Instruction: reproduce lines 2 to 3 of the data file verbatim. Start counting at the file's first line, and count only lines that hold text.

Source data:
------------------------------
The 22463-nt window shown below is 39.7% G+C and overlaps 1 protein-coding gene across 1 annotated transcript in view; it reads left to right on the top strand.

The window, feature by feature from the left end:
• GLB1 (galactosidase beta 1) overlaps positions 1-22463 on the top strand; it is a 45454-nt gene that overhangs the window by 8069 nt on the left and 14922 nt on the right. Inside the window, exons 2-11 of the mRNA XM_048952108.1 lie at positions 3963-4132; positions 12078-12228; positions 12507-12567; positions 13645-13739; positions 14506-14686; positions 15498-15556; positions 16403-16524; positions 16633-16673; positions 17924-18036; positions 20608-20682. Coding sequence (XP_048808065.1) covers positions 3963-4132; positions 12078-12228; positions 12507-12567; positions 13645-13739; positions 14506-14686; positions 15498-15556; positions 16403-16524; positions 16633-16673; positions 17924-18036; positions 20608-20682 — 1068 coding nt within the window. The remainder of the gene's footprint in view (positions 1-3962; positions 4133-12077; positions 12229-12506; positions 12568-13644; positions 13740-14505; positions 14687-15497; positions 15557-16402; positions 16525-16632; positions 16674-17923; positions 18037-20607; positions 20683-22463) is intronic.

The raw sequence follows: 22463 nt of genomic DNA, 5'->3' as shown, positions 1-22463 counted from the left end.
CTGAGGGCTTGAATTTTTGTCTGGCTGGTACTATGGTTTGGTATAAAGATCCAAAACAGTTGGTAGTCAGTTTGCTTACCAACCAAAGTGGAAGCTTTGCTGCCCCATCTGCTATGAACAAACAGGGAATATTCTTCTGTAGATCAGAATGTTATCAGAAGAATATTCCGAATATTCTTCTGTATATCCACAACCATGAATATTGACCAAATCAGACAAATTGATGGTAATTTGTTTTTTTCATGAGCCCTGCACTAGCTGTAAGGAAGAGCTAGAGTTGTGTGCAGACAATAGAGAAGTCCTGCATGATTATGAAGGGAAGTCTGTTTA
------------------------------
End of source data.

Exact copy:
The window, feature by feature from the left end:
• GLB1 (galactosidase beta 1) overlaps positions 1-22463 on the top strand; it is a 45454-nt gene that overhangs the window by 8069 nt on the left and 14922 nt on the right. Inside the window, exons 2-11 of the mRNA XM_048952108.1 lie at positions 3963-4132; positions 12078-12228; positions 12507-12567; positions 13645-13739; positions 14506-14686; positions 15498-15556; positions 16403-16524; positions 16633-16673; positions 17924-18036; positions 20608-20682. Coding sequence (XP_048808065.1) covers positions 3963-4132; positions 12078-12228; positions 12507-12567; positions 13645-13739; positions 14506-14686; positions 15498-15556; positions 16403-16524; positions 16633-16673; positions 17924-18036; positions 20608-20682 — 1068 coding nt within the window. The remainder of the gene's footprint in view (positions 1-3962; positions 4133-12077; positions 12229-12506; positions 12568-13644; positions 13740-14505; positions 14687-15497; positions 15557-16402; positions 16525-16632; positions 16674-17923; positions 18037-20607; positions 20683-22463) is intronic.